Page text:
In this paper, a novel photoacoustic (PA) sensing probe design consisting of single optical fiber is reported. The same optical fiber is used for light delivery, which also serves as an acoustic delay line to relay the PA signal. As the key feature of the design, the ultrasound transducer is made optically-transparent to allow excitation light to pass through. This probe design provides three major benefits, including miniaturization, co-registered optical excitation and acoustic detection, and clear separation of PA signal from interference signals. Testing results show that PA probe provides good sensitivity and high linearity.
In this paper, we report a new photoacoustic sensing probe design consisting of two optical fibers. One optical fiber is used for delivering the excitation light pulses. The other one serves as an acoustic delay line to relay the generated PA signal from the target to an outside ultrasound transducer. With the addition of suitable time delay, the original PA signal can be easily separated from the interference signals. To demonstrate this new design, a prototype probe was designed, fabricated and tested. The PA sensing performance was characterized with different concentration of black dye solutions. The testing results show that the PA sensing probe can provide good sensitivity and can maintain high linearity over a wide range of concentrations.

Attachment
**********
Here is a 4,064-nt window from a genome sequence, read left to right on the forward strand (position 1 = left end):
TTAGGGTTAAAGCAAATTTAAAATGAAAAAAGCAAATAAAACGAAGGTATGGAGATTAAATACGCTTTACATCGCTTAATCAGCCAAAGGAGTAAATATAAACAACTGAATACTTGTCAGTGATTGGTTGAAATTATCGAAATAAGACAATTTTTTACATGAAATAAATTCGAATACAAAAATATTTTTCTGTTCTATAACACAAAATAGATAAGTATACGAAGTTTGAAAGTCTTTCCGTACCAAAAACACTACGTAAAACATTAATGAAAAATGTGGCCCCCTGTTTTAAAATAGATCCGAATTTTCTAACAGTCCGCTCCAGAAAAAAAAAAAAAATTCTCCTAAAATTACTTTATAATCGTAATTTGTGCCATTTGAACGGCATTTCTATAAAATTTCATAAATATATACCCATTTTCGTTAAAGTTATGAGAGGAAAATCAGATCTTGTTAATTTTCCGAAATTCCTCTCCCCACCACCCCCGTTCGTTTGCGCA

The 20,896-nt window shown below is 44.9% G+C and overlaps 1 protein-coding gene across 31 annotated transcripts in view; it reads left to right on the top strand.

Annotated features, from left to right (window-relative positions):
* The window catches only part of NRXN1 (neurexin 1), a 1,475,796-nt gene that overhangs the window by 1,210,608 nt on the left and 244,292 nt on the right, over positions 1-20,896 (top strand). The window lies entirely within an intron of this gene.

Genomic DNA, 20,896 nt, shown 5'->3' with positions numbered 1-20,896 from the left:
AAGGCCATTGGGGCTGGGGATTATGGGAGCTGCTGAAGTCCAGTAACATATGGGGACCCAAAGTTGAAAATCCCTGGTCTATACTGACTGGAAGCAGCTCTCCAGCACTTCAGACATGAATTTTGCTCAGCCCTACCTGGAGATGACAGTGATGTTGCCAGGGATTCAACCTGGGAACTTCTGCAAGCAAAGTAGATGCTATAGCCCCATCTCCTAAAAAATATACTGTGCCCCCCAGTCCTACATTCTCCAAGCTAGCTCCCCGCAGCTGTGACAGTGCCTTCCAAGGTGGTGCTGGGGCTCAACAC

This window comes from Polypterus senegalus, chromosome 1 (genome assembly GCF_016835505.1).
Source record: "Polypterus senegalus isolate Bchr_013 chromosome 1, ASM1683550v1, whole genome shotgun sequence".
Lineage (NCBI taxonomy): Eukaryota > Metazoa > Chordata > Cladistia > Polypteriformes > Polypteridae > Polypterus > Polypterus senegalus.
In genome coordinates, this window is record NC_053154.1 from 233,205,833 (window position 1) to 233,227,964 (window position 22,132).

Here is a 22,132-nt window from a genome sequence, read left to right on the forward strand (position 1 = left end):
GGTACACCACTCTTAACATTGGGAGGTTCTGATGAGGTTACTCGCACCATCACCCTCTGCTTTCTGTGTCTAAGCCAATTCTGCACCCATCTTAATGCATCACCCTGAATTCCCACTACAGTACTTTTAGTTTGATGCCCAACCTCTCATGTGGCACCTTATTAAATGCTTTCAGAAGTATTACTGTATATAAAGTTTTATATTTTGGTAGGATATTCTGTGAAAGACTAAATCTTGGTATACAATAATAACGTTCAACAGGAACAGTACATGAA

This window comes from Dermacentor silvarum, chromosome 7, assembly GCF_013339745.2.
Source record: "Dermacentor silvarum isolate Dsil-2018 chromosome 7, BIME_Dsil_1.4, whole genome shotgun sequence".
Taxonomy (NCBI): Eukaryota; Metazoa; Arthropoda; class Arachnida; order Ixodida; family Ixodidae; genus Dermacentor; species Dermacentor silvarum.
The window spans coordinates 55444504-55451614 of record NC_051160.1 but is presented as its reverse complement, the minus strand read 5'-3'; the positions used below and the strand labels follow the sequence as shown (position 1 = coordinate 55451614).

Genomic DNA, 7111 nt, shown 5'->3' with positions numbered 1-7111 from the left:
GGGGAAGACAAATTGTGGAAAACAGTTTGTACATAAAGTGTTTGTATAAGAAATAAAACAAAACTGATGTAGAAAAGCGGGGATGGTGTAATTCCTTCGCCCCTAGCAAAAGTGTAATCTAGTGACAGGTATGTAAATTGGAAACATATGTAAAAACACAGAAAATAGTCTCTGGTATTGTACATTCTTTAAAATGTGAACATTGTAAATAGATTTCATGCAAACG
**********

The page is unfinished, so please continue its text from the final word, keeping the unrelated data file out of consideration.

This paper reports the development of a new charge amplification approach for photoacoustic tomography (PAT) based on parallel acoustic delay line (PADL) arrays. By using a PADL array to create different time delays, multiple-channel PA signals can be received simultaneously with a single-element transducer followed by single-channel DAQ electronics for image reconstruction. Unlike the conventional voltage amplifiers whose output voltage drops with increasing transducer capacitance, both theoretical analysis and experimental results have shown that the charge amplification can provide almost constant transducer-amplifier gain, which is not affected by the transducer capacitance. Therefore, it allows the use of a large single-element transducer to interface many PADLs without sacrificing the SNR of each channel. This opens the possibility of using large PADL arrays to achieve PAT with a wide field of view and high lateral resolution.